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Why We Compute
From BLOG@CACM

Why We Compute

Why do we, as researchers and practitioners, have this deep and abiding love of computing? Why do we compute? I suspect it is a deeper, more primal yearning, one...

Why Don't Languages Support Multimedia All the Way Down?
From BLOG@CACM

Why Don't Languages Support Multimedia All the Way Down?

It's a hallmark of CS thinking, to be able to shift levels of abstraction down to the bytes. Why do programming languages make this so hard to teach students?

Research in Agile Development Practices
From BLOG@CACM

Research in Agile Development Practices

Recent research in Agile development practices has identified that self-organizing teams spontaneously assume some previously unclassified roles and practices to...

New SQL: An Alternative to NoSQL and Old SQL For New OLTP Apps
From BLOG@CACM

New SQL: An Alternative to NoSQL and Old SQL For New OLTP Apps

New SQL should be considered as an alternative to NoSQL or Old SQL for New OLTP applications. If New OLTP is as big a market as I foresee, we will see many more...

Long Live Incremental Research!
From BLOG@CACM

Long Live Incremental Research!

“Break through!” clamor the funding agencies, which scorn “incremental” research. Sure, every human being needs hype; in truth, though, almost all research—good...

Embracing Noise or Why Computer Scientists Should Stop Worrying and Learn to Love the Errors
From BLOG@CACM

Embracing Noise or Why Computer Scientists Should Stop Worrying and Learn to Love the Errors

Precision is not required in everything or even most things.  Failures are best handled by expecting them all the time, not treating them as exceptions.  We should...

From 'Must' and 'Unsuitable' to Design Guidelines in Computing Education
From BLOG@CACM

From 'Must' and 'Unsuitable' to Design Guidelines in Computing Education

Rhetoric in education tends to be politicized and polarized, and computing education is no different.  Research in computing education might learn from design-based...

Algorithm Visualizations and Community Building
From BLOG@CACM

Algorithm Visualizations and Community Building

If you’re interested in using or developing algorithm visualizations (AVs), you should visit AlgoViz.org, a portal dedicated to creating a repository of AVs and...

Intellectual Amplification via Computing
From BLOG@CACM

Intellectual Amplification via Computing

As the recent performance of IBM's Watson system on the game show Jeopardy! illustrated, the combination of large-scale data, rich algorithm suites and powerful...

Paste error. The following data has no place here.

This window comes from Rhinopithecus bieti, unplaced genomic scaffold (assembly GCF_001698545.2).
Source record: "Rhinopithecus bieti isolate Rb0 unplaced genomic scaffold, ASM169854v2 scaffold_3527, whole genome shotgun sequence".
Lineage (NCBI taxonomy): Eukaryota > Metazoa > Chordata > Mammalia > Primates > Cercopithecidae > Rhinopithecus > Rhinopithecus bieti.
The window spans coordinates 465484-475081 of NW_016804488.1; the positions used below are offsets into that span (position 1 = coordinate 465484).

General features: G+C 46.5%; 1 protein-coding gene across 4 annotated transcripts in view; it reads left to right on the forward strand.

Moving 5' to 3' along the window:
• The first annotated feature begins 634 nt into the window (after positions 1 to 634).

What 'Beginning' Students Already Know: The Evidence
From BLOG@CACM

What 'Beginning' Students Already Know: The Evidence

Detailed data collection at ETH Zurich over eight years shows what entering computer science students already know in computer usage and programming.

Again: The One Sure Way to Advance Software Engineering
From BLOG@CACM

Again: The One Sure Way to Advance Software Engineering

There is one proven way to improve the state of software, following the the airline industry's spectacular improvements of safety. The IT industry ignores it. Why...

Works in Progress: MIA
From BLOG@CACM

Works in Progress: MIA

It is time we extracted a sample of cultural DNA from computing's history and engineered a new generation of contemplative, informal workshops. After gestation,...

Welcome to SC10: Opening Keynote, Top500 List
From BLOG@CACM

Welcome to SC10: Opening Keynote, Top500 List

SC10—the premier conference for supercomputing—has begun. This post touches on a few highlights from the first day of the full technical program, including the...

Watts Humphrey: In Honor of a Pioneer
From BLOG@CACM

Watts Humphrey: In Honor of a Pioneer

Watts Humphrey left us a few weeks ago. His contributions to professional software engineering have been essential.

HPC and the Excluded Middle
From BLOG@CACM

HPC and the Excluded Middle

Betwixt and between ubiquitous consumer software and the ethereal realm of ultra-high-performance computing, lies the excluded middle, the world of day-to-day computational...

Can Randomly Generated Code Fix Software Bugs?
From BLOG@CACM

Can Randomly Generated Code Fix Software Bugs?

Can the principles of evolution be applied to software code and used to improve it? Stephanie Forrest thinks so—and has some encouraging data to prove it.  

Old Geeks Never Die, They Just Get Grumpier
From BLOG@CACM

Old Geeks Never Die, They Just Get Grumpier

With age comes wisdom, or so they say.  But when we geeks age, does it make us wiser or just grumpier?

Why Is Great Design So Hard (Part Two)?
From BLOG@CACM

Why Is Great Design So Hard (Part Two)?

Previously, I asked the question of why great design is so hard to integrate in organizations. In this article, I take a look at how Apple does design, and what...

From BLOG@CACM

The First ACM Symposium on Cloud Computing (SoCC)

Earlier this summer the first ACM Symposium on Cloud Computing was held in Indianapolis, Indiana. With three stellar keynotes and an exceptional program, the inaugural...

Better Game Playing ­Using Parallel Algorithms
From BLOG@CACM

Better Game Playing ­Using Parallel Algorithms

Innovations in playing the game "Go" using Monte Carlo Tree Search and parallel algorithms.
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